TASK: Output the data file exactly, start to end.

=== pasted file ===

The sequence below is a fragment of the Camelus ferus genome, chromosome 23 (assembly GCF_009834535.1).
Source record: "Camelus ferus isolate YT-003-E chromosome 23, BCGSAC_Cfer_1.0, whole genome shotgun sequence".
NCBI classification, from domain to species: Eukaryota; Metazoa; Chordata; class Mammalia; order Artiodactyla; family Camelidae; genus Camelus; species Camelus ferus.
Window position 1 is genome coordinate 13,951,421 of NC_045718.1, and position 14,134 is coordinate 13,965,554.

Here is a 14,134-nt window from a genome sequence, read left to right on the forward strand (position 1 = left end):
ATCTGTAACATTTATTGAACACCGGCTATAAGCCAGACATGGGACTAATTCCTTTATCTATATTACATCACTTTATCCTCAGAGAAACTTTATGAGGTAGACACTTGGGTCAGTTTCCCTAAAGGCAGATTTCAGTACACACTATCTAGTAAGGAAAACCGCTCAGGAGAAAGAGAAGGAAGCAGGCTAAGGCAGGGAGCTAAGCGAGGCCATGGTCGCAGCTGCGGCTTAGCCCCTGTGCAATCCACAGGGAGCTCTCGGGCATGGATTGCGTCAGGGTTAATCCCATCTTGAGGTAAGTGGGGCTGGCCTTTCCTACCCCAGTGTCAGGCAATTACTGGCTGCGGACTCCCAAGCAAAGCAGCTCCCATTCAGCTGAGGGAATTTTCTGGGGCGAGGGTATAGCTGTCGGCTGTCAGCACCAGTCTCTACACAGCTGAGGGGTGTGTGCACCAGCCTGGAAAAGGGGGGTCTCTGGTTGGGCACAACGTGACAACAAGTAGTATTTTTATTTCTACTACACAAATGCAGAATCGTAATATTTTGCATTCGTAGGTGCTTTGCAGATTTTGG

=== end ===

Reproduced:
The sequence below is a fragment of the Camelus ferus genome, chromosome 23 (assembly GCF_009834535.1).
Source record: "Camelus ferus isolate YT-003-E chromosome 23, BCGSAC_Cfer_1.0, whole genome shotgun sequence".
NCBI classification, from domain to species: Eukaryota; Metazoa; Chordata; class Mammalia; order Artiodactyla; family Camelidae; genus Camelus; species Camelus ferus.
Window position 1 is genome coordinate 13,951,421 of NC_045718.1, and position 14,134 is coordinate 13,965,554.

Here is a 14,134-nt window from a genome sequence, read left to right on the forward strand (position 1 = left end):
ATCTGTAACATTTATTGAACACCGGCTATAAGCCAGACATGGGACTAATTCCTTTATCTATATTACATCACTTTATCCTCAGAGAAACTTTATGAGGTAGACACTTGGGTCAGTTTCCCTAAAGGCAGATTTCAGTACACACTATCTAGTAAGGAAAACCGCTCAGGAGAAAGAGAAGGAAGCAGGCTAAGGCAGGGAGCTAAGCGAGGCCATGGTCGCAGCTGCGGCTTAGCCCCTGTGCAATCCACAGGGAGCTCTCGGGCATGGATTGCGTCAGGGTTAATCCCATCTTGAGGTAAGTGGGGCTGGCCTTTCCTACCCCAGTGTCAGGCAATTACTGGCTGCGGACTCCCAAGCAAAGCAGCTCCCATTCAGCTGAGGGAATTTTCTGGGGCGAGGGTATAGCTGTCGGCTGTCAGCACCAGTCTCTACACAGCTGAGGGGTGTGTGCACCAGCCTGGAAAAGGGGGGTCTCTGGTTGGGCACAACGTGACAACAAGTAGTATTTTTATTTCTACTACACAAATGCAGAATCGTAATATTTTGCATTCGTAGGTGCTTTGCAGATTTTGG